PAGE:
Difficult decisions — 11 Comments

  1. Bang on Grandad !

    This is really sucky, I have been living my life hand to mouth , if the experssion still exisits, all my life, and I live a comfortable, this is my second recession, I always have had work, paid my taxed and shut the ….. up. A good little Irishman.

    Recently I have been feeling different. I would be open to paying more tax to save the country , but I have change my mind on that. I got a bonus for my hard work lately and it made negligable difference to my paycheck due to the tax curve or whatever the f***k its called, and I am not exactly a high wage earner I can tell you that , as a college grauate for the second time in my life.

    I am really sick of it. We live in a country where the Immoral, and I hope soon to be found Illegal, activities of a few have screwed us all. I am looking to start my own company and I cannot see anywhere I can get money. Buy all around me I see rich people who do so little and take so much.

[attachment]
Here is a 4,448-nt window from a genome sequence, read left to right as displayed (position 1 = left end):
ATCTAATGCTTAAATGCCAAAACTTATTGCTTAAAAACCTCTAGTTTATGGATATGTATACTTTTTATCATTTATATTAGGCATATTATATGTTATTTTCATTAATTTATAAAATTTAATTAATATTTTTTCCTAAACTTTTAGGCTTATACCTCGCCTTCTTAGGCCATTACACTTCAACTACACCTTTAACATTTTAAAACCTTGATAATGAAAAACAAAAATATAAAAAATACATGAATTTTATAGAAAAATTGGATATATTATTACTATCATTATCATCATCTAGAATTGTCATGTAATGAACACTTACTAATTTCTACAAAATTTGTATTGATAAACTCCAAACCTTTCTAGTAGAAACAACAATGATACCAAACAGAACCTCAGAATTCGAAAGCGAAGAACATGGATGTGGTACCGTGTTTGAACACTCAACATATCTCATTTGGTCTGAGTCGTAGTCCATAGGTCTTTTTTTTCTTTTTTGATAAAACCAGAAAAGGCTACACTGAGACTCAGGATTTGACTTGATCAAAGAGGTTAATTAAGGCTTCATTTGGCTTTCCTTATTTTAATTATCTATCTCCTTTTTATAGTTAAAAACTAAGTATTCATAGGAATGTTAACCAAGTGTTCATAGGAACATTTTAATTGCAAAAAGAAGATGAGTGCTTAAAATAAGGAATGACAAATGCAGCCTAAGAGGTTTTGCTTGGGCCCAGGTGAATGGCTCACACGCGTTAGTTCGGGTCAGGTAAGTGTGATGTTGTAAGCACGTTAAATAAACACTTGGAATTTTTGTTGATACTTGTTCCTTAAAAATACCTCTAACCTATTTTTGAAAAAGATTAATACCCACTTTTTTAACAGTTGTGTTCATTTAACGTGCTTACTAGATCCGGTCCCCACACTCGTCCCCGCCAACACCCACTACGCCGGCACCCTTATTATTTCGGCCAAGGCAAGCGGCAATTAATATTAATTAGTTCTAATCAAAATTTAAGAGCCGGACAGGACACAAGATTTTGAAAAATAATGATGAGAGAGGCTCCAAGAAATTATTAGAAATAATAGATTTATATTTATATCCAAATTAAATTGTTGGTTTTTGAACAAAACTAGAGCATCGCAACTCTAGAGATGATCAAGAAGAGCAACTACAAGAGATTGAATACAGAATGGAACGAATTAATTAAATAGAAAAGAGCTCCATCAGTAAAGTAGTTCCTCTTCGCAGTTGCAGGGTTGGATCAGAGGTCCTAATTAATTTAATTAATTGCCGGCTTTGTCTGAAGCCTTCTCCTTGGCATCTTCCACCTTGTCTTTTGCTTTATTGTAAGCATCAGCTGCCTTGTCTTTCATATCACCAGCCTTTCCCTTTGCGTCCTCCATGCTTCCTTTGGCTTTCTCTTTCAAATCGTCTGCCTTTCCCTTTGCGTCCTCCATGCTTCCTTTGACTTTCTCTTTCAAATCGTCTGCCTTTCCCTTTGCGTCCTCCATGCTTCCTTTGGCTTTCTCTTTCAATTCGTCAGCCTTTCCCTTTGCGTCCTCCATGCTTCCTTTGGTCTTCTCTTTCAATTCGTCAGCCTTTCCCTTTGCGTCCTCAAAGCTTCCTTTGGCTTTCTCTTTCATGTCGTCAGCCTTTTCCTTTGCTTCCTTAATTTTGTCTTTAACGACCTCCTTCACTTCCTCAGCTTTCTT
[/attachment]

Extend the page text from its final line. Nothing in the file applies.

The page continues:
This comes back to an idea of mine. Image we had to pay more tax, but now imagine that we could choose into what part of the country we could place the resource (our money) , and now imagine people lobbying for our money got a 5 min pitch on youtube, the people of ireland would be the new Venture Capatilists.

    Imagine Biffos pitch 🙂

  2. “happy to see the top earners in the country paying 80% or more in tax”
    Ok so the average Joe making 35 to 40K a year pays about 2% in taxes. That sounds wonderful on the surface but where is the motivation to do better? If average Joe gets a promotion then his taxes go up and at some point it becomes not worth it because taxes will take away any incentive.